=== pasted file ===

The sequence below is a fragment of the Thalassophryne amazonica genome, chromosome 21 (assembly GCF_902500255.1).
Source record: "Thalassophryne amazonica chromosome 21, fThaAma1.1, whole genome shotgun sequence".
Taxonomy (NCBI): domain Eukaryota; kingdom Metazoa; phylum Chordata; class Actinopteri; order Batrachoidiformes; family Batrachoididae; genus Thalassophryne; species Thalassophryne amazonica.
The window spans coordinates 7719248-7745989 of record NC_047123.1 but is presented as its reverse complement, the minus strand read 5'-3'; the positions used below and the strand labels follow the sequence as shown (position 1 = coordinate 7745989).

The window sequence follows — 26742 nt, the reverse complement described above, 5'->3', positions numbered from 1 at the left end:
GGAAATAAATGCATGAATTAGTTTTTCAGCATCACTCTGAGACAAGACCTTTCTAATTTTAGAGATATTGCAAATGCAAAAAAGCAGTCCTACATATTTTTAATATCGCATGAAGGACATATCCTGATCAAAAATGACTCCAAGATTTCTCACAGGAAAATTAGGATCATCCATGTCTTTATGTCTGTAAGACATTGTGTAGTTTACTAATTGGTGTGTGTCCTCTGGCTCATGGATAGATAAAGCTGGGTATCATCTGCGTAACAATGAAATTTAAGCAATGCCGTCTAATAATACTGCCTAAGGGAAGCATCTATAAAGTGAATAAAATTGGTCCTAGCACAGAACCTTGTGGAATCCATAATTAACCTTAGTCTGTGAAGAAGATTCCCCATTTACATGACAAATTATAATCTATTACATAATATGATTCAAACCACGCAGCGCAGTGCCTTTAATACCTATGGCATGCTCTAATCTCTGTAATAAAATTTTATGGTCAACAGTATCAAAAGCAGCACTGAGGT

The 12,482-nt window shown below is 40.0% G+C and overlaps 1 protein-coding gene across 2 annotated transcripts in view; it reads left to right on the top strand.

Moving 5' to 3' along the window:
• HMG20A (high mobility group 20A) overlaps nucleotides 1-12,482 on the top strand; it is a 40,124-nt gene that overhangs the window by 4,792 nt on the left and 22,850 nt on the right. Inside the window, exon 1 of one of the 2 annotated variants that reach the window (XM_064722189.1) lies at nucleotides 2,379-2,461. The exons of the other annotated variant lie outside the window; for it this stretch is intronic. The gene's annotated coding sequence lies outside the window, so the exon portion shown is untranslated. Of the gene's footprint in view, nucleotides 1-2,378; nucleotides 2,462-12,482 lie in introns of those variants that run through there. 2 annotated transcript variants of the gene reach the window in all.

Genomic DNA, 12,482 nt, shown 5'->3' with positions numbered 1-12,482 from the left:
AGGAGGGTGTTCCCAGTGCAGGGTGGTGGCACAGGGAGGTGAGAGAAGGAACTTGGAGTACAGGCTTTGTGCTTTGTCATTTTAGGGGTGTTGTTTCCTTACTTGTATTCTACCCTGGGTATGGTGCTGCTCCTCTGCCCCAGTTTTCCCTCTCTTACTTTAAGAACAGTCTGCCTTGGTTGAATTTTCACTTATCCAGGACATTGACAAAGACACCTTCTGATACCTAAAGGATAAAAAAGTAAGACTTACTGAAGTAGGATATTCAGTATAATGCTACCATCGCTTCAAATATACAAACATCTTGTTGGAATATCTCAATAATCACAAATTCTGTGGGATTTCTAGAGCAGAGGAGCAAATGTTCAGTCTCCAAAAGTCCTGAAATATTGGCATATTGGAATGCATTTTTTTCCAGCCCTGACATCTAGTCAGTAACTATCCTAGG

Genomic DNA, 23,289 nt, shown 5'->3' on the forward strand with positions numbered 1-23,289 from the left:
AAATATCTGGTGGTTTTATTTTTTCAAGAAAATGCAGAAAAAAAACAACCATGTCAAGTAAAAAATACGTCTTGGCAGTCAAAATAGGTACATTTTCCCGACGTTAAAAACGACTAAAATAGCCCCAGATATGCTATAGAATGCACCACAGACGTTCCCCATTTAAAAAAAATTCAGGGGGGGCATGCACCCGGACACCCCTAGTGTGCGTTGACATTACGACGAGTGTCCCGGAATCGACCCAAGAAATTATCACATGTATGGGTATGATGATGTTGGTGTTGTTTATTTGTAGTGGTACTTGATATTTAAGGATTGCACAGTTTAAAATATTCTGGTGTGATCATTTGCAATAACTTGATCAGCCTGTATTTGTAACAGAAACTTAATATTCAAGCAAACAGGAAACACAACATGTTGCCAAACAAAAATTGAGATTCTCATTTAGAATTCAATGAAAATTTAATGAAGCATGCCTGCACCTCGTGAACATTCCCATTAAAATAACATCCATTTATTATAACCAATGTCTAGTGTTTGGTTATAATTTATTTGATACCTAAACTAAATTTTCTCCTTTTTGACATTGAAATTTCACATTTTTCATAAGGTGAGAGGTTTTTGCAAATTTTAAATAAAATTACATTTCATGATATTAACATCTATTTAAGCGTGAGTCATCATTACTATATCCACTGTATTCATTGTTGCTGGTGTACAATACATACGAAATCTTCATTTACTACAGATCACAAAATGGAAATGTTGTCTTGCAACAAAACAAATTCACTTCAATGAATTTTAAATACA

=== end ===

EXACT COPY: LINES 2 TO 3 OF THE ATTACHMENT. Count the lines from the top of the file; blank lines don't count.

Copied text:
Source record: "Thalassophryne amazonica chromosome 21, fThaAma1.1, whole genome shotgun sequence".
Taxonomy (NCBI): domain Eukaryota; kingdom Metazoa; phylum Chordata; class Actinopteri; order Batrachoidiformes; family Batrachoididae; genus Thalassophryne; species Thalassophryne amazonica.